Does the New iPhone SE Have a China Problem?

In the demo room with Apple's new smaller, cheaper iPhone SE 0:38

Apple's new iPhone SE launches on Thursday and preliminary numbers at Chinese retailers suggest decent demand — but the black market tells a more mixed story.

The U.S. tech giant started taking pre-orders for the smartphone on March 24 and has not released official figures. However, as of Monday in Beijing, total pre-orders on three retailing sites exceeded 3.4 million.

Despite the brisk pre-orders, though, Chinese vendors and scalpers are uncertain if the iPhone SE will be a sure bet like previous models.

"The new iPhone SE has no revolutionary update," one distributor in Henan Province told CNBC. "I don't think the demand will be as strong as the iPhone 6 and 6S." He is offering the iPhone SE at a $20 discount to the official price in China.

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In the past, scalpers have been able to charge a premium of roughly $300 over the official price for a newly released iPhone, but one Hong Kong smuggler who refused to be named said he expected to charge just $30 above the listed price for the iPhone SE.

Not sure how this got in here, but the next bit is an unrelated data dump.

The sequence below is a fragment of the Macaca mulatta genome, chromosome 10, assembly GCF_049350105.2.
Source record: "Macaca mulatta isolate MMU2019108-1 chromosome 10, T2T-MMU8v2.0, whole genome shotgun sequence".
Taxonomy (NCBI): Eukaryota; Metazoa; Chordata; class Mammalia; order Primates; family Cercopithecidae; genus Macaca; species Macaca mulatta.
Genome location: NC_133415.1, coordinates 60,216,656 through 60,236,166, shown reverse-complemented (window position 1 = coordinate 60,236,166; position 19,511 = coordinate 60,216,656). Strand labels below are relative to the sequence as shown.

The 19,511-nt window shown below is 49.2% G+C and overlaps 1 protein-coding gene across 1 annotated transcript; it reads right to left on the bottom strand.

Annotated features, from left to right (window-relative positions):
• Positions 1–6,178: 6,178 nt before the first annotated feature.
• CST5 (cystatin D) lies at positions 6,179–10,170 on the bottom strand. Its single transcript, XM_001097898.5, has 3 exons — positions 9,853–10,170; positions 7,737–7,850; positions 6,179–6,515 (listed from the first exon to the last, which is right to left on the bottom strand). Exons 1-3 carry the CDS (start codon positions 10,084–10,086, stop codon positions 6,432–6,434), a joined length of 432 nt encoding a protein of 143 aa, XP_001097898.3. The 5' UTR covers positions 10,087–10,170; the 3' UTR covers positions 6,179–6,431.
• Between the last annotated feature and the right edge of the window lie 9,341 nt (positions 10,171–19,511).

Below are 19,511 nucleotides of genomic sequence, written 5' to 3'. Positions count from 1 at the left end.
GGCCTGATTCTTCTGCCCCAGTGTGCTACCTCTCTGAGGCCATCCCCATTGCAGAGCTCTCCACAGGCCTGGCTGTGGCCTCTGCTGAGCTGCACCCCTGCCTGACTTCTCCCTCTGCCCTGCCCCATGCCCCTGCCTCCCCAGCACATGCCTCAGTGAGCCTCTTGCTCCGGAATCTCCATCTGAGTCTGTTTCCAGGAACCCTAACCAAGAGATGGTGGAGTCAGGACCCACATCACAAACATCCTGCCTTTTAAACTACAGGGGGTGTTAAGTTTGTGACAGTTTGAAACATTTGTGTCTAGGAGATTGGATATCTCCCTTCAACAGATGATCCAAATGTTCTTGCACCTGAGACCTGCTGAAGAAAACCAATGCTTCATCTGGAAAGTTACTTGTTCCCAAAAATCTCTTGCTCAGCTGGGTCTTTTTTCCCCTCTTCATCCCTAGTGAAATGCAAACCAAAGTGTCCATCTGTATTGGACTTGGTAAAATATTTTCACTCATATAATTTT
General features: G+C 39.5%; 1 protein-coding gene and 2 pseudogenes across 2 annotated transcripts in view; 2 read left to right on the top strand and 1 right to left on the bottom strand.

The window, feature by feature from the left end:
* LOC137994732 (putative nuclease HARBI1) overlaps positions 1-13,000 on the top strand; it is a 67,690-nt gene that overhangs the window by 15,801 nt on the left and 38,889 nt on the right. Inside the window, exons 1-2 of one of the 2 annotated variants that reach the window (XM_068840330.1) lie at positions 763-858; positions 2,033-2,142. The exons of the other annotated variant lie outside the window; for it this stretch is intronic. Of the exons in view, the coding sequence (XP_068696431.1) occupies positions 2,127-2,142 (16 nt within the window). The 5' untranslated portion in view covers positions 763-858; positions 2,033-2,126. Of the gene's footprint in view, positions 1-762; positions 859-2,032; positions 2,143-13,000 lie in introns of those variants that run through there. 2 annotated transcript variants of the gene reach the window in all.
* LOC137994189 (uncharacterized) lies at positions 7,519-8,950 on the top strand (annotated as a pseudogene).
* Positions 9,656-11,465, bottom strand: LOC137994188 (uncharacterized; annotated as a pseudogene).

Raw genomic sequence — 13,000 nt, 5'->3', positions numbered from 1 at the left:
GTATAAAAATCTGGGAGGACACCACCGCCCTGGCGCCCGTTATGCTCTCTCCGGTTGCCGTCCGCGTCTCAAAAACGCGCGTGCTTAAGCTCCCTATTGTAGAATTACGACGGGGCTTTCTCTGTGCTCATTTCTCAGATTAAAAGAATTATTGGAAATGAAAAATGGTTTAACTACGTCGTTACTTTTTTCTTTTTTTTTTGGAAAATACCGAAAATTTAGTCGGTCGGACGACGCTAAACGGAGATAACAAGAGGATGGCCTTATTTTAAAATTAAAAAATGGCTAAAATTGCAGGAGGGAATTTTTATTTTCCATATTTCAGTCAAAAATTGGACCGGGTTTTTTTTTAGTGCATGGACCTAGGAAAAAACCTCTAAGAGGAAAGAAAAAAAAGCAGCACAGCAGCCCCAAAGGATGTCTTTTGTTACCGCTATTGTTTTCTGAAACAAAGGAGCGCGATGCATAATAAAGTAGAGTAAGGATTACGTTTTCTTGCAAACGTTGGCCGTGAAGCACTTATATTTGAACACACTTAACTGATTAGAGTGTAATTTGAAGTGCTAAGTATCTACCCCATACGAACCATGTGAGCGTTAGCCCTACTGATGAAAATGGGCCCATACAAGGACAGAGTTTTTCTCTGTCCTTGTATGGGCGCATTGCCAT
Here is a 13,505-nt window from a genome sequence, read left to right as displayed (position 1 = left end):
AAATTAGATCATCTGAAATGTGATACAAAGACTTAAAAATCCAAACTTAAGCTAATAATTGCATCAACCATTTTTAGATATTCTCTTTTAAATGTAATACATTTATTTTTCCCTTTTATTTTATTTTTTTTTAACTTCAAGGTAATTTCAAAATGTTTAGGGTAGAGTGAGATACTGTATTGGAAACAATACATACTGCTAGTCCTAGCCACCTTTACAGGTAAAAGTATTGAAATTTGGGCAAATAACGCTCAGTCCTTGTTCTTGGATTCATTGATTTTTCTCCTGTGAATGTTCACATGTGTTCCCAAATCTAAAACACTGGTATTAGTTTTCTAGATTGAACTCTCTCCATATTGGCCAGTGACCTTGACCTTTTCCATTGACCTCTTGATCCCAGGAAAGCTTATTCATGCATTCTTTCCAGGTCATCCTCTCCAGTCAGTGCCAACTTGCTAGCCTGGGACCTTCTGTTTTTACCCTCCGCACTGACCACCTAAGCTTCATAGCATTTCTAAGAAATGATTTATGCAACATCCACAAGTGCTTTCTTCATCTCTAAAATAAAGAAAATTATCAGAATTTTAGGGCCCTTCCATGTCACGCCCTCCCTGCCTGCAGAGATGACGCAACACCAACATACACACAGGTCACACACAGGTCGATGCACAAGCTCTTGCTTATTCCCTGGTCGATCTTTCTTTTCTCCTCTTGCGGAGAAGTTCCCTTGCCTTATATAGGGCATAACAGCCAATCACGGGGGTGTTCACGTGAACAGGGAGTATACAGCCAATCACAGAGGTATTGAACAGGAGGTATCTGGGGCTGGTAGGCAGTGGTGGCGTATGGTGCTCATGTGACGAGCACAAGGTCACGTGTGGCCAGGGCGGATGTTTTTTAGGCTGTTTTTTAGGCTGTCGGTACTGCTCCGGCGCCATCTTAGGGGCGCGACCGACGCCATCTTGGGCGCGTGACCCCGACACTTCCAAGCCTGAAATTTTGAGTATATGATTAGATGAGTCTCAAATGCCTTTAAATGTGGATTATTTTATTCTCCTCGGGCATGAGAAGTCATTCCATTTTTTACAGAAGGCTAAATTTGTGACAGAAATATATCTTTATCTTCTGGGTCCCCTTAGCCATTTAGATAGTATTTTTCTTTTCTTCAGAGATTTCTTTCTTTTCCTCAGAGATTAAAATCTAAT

Vendors on Alibaba's Taobao site are offering the new phone at a discount of as much as $100, claiming the phones are being purchased from the U.S. where the SE sells for $399.

Apple could not be immediately reached to comment on the report.

China is a major market for Apple, which has seen its iPhone rocket to icon status in the country. The company says the iPhone SE could help expand its business in emerging markets including China even further, reaching a more budget-conscious consumer.

The official price of the 16GB iPhone SE in China is RMB3,288 ($505).

The concerns about the new 4-inch screen iPhone are reflected in online discussions, as potential buyers weigh their admiration for the Apple brand with their desire to have a phone with a larger screen to watch movies and video clips.

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Social media user Jessica Jiejie, who posted a screen grab of herself ordering a 64GB rose gold iPhone SE said, "Some people say switching from a big screen to a small screen is unacceptable, but I prefer small screens and only Apple has the guts to make its screens smaller."

Another online user dismissed the new iPhone. "As a professional Apple fan, I am not interested in the iPhone SE, and the iPhone 5C's poor sales prove my point," another social media user writes, referring to the launch of a previous model that had been seen as a way to target price sensitive customers. "Big screens are the mainstream of the market."

Chinese consumers will be able to get their hands on the new iPhone SE when it launches on March 31.

—Additional reporting by Barry Huang